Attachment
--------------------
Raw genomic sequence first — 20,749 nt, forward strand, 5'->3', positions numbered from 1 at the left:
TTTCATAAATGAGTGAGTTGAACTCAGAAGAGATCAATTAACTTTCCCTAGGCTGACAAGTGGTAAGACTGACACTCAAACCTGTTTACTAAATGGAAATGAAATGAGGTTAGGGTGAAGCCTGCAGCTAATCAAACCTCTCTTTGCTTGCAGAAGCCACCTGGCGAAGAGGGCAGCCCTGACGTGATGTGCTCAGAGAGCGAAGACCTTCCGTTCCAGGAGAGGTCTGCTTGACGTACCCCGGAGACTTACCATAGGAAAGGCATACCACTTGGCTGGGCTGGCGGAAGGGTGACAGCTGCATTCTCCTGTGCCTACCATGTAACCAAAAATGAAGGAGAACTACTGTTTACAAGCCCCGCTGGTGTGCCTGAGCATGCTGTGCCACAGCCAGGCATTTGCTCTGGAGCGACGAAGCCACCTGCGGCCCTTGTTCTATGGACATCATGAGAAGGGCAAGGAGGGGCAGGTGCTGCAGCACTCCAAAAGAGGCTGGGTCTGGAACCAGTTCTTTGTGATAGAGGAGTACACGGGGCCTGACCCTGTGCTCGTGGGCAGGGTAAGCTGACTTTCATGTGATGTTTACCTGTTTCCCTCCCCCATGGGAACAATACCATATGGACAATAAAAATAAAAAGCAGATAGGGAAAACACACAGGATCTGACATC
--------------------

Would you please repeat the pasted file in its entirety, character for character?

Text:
Raw genomic sequence first — 20,749 nt, forward strand, 5'->3', positions numbered from 1 at the left:
TTTCATAAATGAGTGAGTTGAACTCAGAAGAGATCAATTAACTTTCCCTAGGCTGACAAGTGGTAAGACTGACACTCAAACCTGTTTACTAAATGGAAATGAAATGAGGTTAGGGTGAAGCCTGCAGCTAATCAAACCTCTCTTTGCTTGCAGAAGCCACCTGGCGAAGAGGGCAGCCCTGACGTGATGTGCTCAGAGAGCGAAGACCTTCCGTTCCAGGAGAGGTCTGCTTGACGTACCCCGGAGACTTACCATAGGAAAGGCATACCACTTGGCTGGGCTGGCGGAAGGGTGACAGCTGCATTCTCCTGTGCCTACCATGTAACCAAAAATGAAGGAGAACTACTGTTTACAAGCCCCGCTGGTGTGCCTGAGCATGCTGTGCCACAGCCAGGCATTTGCTCTGGAGCGACGAAGCCACCTGCGGCCCTTGTTCTATGGACATCATGAGAAGGGCAAGGAGGGGCAGGTGCTGCAGCACTCCAAAAGAGGCTGGGTCTGGAACCAGTTCTTTGTGATAGAGGAGTACACGGGGCCTGACCCTGTGCTCGTGGGCAGGGTAAGCTGACTTTCATGTGATGTTTACCTGTTTCCCTCCCCCATGGGAACAATACCATATGGACAATAAAAATAAAAAGCAGATAGGGAAAACACACAGGATCTGACATC